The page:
iPhone 7 release details VS Google Pixel (Nexus) phone camera

While we're not about to say that Google would ever attempt to take on Apple's iPhone business directly, it's always interesting to see how closely each successive generation of smartphone add up against one another. Google began commissioning Nexus smartphones all the way back in the beginning of Android (as it was run by Google). Now they're rumored to start calling their phones "Pixel" – not unlike their Chromebook Pixel and tablet lines.

Now, it seems, comparisons between the iPhone and Google's smartphones could be more appropriate than ever before. Today word has reached our ear – via notorious tipster LlabTooFeR – that the Google Pixel XL will likely be running two highly impressive next-generation Sony IMX camera sensors.

UPDATE: The other Google Pixel looks to be running the same couple of sensors – so says the same source.

The Samsung Galaxy Note 7 runs the same Sony image processor for its back-facing camera as the Samsung Galaxy S7 – that's the Sony IMX260 (confirmed by iFixit.) As confirmed by Sony this week in materials on their newest smartphones, the Sony Xperia XZ and the Xperia X Compact will run "IMX300 Sony Custom sensors."

We're still waiting on Sony to let us know exactly what this means because the IMX300 – the sensor Sony customizes for several of their previous phones, is a 25MP sensor. That's a 7.87 mm (1/2.3") sensor, 1.1 μm unit cell size, RGB... it's the same base sensor as all the following devices:

• Sony Xperia Z5 Premium

• Sony Xperia Z5

• Sony Xperia Z5 Compact

• Sony Xperia X Performance

• Sony Xperia X

• Sony Xperia X Compact

• Sony Xperia XZ

Every big-name smartphone brand is working with a smartphone camera sensor that's customized for their unique device. So what happens if Apple ends up using a sensor from one manufacturer or another?

It really, really doesn't matter. What'll matter is the final release of the phones, putting one of these phones next to the other and taking some photos.

Over the past couple of years with high-end smartphones from Samsung, HTC, LG, Sony, and Apple – smartphone cameras have gone over the hump. They're just fantastic now. To the point where smartphone cameras are used more than DSLR cameras and point-and-shoot cameras are just... very rarely used.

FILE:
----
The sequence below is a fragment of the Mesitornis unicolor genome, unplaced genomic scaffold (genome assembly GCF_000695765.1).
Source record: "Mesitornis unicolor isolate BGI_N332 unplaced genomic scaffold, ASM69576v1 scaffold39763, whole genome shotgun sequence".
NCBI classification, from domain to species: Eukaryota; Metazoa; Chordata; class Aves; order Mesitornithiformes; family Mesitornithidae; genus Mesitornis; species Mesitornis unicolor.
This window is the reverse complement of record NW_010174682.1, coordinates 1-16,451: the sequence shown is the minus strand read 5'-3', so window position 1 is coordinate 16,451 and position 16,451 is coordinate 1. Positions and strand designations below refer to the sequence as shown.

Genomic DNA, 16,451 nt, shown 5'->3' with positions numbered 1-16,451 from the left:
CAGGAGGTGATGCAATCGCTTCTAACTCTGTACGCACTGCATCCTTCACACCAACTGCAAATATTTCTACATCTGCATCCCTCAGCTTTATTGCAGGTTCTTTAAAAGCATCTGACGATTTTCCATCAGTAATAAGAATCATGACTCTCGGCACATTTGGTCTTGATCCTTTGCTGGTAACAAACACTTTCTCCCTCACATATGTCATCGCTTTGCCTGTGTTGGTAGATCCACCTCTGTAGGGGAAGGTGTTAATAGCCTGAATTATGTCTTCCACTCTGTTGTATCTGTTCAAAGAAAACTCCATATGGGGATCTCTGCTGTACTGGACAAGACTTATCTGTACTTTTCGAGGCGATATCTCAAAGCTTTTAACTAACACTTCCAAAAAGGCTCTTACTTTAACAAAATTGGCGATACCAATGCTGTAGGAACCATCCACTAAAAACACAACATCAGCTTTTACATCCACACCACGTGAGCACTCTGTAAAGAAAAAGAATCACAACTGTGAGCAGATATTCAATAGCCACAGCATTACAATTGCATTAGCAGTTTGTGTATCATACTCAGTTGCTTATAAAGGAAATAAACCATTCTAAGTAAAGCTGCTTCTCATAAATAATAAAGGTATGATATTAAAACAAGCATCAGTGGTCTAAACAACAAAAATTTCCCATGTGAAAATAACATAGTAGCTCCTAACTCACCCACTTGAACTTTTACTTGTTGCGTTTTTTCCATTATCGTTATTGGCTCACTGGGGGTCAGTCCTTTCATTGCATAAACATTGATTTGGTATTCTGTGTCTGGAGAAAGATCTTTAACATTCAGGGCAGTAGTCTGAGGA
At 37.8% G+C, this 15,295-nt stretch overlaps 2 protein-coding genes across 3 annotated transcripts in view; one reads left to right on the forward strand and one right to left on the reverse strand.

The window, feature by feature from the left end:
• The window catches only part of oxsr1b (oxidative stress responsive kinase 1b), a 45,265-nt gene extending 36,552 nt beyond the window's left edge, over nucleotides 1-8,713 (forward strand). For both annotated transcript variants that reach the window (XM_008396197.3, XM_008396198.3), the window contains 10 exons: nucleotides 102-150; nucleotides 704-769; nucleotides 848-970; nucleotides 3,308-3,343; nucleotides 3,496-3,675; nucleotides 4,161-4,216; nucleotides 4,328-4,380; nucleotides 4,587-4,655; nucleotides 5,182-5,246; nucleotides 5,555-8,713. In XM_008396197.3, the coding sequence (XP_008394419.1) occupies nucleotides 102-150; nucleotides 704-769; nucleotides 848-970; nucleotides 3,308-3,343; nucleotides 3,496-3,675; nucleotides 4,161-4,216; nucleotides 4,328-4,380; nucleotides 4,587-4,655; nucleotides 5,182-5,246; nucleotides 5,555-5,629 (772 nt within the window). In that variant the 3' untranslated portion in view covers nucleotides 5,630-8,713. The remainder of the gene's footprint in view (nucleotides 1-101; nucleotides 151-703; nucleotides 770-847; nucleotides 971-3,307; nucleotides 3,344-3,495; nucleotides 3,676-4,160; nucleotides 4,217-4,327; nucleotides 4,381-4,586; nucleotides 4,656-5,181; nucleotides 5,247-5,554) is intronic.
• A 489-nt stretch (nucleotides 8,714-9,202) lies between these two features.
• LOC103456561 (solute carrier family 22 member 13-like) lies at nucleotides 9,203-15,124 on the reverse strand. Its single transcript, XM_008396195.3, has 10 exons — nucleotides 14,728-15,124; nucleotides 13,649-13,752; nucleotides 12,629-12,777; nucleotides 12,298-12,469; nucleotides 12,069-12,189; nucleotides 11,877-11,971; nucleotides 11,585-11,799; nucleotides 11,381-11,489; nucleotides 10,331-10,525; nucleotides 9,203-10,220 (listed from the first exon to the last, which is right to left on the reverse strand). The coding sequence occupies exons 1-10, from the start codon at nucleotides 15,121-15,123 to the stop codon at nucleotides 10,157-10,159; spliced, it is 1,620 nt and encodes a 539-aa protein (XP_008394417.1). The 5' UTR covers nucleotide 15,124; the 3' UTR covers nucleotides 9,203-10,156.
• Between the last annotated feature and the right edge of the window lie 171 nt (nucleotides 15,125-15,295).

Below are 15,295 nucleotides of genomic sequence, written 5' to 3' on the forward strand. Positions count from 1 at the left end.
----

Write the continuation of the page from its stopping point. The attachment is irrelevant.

So the cameras are great – what's next?

The iPhone 7 Plus (see our most recent collection of scoops) is very likely going to have a set of two camera lenses so it's going to blow iPhone users' minds with one wide-angle lens and one telephoto camera lens, with 12-megapixel sensors for each.

The new iPhone 7 Plus might have 4x LED flash bulbs instead of just two. Four! Can you believe it?

If Google does everything that I want them to do, everything that I wrote they MIGHT be doing before we started to see images of the next Nexus devices which – mind you – probably won't be called Nexus devices anymore. Now they'll be called Pixel devices, so the rumors suggest.

Of particular interest to me – I don't know about you – is the idea that Google's Pixel devices will be able to see and understand the 3D space around them, and remember that space, and allow users to put objects into that space – like dinosaurs.

I don't know for certain, but here's what I would not be surprised to see:

1. Google's Pixel devices deliver a radical vision in which futuristic abilities are previewed – and they don't necessarily work in a way that change people's lives, but they certainly take a shot at doing so.

2. Apple's iPhone 7 and 7 Plus have cameras that work very well and do their job in a very reliable way, thereby continuing to keep the iPhone line the most ubiquitous brand in smartphones since the first generation.

We'll see soon. Stick around for SlashGear's hands-on with iPhone 7 devices this Wednesday, September 7th.

And Google's next set of phones too, soon!